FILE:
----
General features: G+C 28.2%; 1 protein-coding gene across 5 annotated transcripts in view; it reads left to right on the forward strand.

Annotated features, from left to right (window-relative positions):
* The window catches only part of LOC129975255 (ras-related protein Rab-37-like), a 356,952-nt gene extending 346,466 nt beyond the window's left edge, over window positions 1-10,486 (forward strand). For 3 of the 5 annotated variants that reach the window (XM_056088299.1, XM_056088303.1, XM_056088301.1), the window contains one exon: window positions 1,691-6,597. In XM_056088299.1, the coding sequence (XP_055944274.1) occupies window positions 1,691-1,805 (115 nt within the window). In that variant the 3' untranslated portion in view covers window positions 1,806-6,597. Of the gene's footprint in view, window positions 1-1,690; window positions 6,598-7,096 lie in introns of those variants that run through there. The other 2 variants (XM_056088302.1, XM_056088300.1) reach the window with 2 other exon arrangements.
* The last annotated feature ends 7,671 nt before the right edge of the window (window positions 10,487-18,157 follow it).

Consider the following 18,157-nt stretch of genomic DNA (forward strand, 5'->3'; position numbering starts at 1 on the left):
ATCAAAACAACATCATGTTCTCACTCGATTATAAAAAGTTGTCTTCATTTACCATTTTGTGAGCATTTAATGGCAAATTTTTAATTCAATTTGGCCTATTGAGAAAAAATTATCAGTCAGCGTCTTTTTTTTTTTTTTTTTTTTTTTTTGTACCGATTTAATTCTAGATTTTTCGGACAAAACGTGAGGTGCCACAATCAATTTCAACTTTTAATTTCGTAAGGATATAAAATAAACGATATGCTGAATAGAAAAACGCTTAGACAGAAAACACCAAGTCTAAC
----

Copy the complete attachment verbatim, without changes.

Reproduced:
General features: G+C 28.2%; 1 protein-coding gene across 5 annotated transcripts in view; it reads left to right on the forward strand.

Annotated features, from left to right (window-relative positions):
* The window catches only part of LOC129975255 (ras-related protein Rab-37-like), a 356,952-nt gene extending 346,466 nt beyond the window's left edge, over window positions 1-10,486 (forward strand). For 3 of the 5 annotated variants that reach the window (XM_056088299.1, XM_056088303.1, XM_056088301.1), the window contains one exon: window positions 1,691-6,597. In XM_056088299.1, the coding sequence (XP_055944274.1) occupies window positions 1,691-1,805 (115 nt within the window). In that variant the 3' untranslated portion in view covers window positions 1,806-6,597. Of the gene's footprint in view, window positions 1-1,690; window positions 6,598-7,096 lie in introns of those variants that run through there. The other 2 variants (XM_056088302.1, XM_056088300.1) reach the window with 2 other exon arrangements.
* The last annotated feature ends 7,671 nt before the right edge of the window (window positions 10,487-18,157 follow it).

Consider the following 18,157-nt stretch of genomic DNA (forward strand, 5'->3'; position numbering starts at 1 on the left):
ATCAAAACAACATCATGTTCTCACTCGATTATAAAAAGTTGTCTTCATTTACCATTTTGTGAGCATTTAATGGCAAATTTTTAATTCAATTTGGCCTATTGAGAAAAAATTATCAGTCAGCGTCTTTTTTTTTTTTTTTTTTTTTTTTTGTACCGATTTAATTCTAGATTTTTCGGACAAAACGTGAGGTGCCACAATCAATTTCAACTTTTAATTTCGTAAGGATATAAAATAAACGATATGCTGAATAGAAAAACGCTTAGACAGAAAACACCAAGTCTAAC